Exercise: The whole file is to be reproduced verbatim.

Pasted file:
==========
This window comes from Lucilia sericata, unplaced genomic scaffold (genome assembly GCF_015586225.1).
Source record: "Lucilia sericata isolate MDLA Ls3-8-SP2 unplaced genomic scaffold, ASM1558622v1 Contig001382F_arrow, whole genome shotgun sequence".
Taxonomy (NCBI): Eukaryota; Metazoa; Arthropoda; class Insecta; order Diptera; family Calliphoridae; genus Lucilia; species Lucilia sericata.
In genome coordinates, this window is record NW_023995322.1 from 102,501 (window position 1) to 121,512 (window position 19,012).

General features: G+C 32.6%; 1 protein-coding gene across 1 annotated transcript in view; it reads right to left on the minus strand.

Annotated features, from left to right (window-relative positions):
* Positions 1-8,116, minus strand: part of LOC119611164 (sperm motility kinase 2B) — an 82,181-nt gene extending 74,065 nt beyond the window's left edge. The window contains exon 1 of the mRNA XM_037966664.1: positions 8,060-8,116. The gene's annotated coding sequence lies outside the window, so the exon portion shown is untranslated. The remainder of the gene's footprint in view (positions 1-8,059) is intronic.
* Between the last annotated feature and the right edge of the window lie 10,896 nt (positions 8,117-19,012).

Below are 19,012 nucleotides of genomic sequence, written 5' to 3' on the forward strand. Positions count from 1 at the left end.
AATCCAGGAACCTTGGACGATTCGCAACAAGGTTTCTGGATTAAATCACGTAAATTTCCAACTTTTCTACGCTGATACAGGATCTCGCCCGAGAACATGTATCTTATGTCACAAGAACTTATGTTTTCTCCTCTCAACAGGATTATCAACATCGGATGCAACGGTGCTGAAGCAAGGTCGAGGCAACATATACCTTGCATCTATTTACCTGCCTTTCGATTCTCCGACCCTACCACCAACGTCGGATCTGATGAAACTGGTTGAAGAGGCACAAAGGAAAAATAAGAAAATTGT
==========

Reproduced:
This window comes from Lucilia sericata, unplaced genomic scaffold (genome assembly GCF_015586225.1).
Source record: "Lucilia sericata isolate MDLA Ls3-8-SP2 unplaced genomic scaffold, ASM1558622v1 Contig001382F_arrow, whole genome shotgun sequence".
Taxonomy (NCBI): Eukaryota; Metazoa; Arthropoda; class Insecta; order Diptera; family Calliphoridae; genus Lucilia; species Lucilia sericata.
In genome coordinates, this window is record NW_023995322.1 from 102,501 (window position 1) to 121,512 (window position 19,012).

General features: G+C 32.6%; 1 protein-coding gene across 1 annotated transcript in view; it reads right to left on the minus strand.

Annotated features, from left to right (window-relative positions):
* Positions 1-8,116, minus strand: part of LOC119611164 (sperm motility kinase 2B) — an 82,181-nt gene extending 74,065 nt beyond the window's left edge. The window contains exon 1 of the mRNA XM_037966664.1: positions 8,060-8,116. The gene's annotated coding sequence lies outside the window, so the exon portion shown is untranslated. The remainder of the gene's footprint in view (positions 1-8,059) is intronic.
* Between the last annotated feature and the right edge of the window lie 10,896 nt (positions 8,117-19,012).

Below are 19,012 nucleotides of genomic sequence, written 5' to 3' on the forward strand. Positions count from 1 at the left end.
AATCCAGGAACCTTGGACGATTCGCAACAAGGTTTCTGGATTAAATCACGTAAATTTCCAACTTTTCTACGCTGATACAGGATCTCGCCCGAGAACATGTATCTTATGTCACAAGAACTTATGTTTTCTCCTCTCAACAGGATTATCAACATCGGATGCAACGGTGCTGAAGCAAGGTCGAGGCAACATATACCTTGCATCTATTTACCTGCCTTTCGATTCTCCGACCCTACCACCAACGTCGGATCTGATGAAACTGGTTGAAGAGGCACAAAGGAAAAATAAGAAAATTGT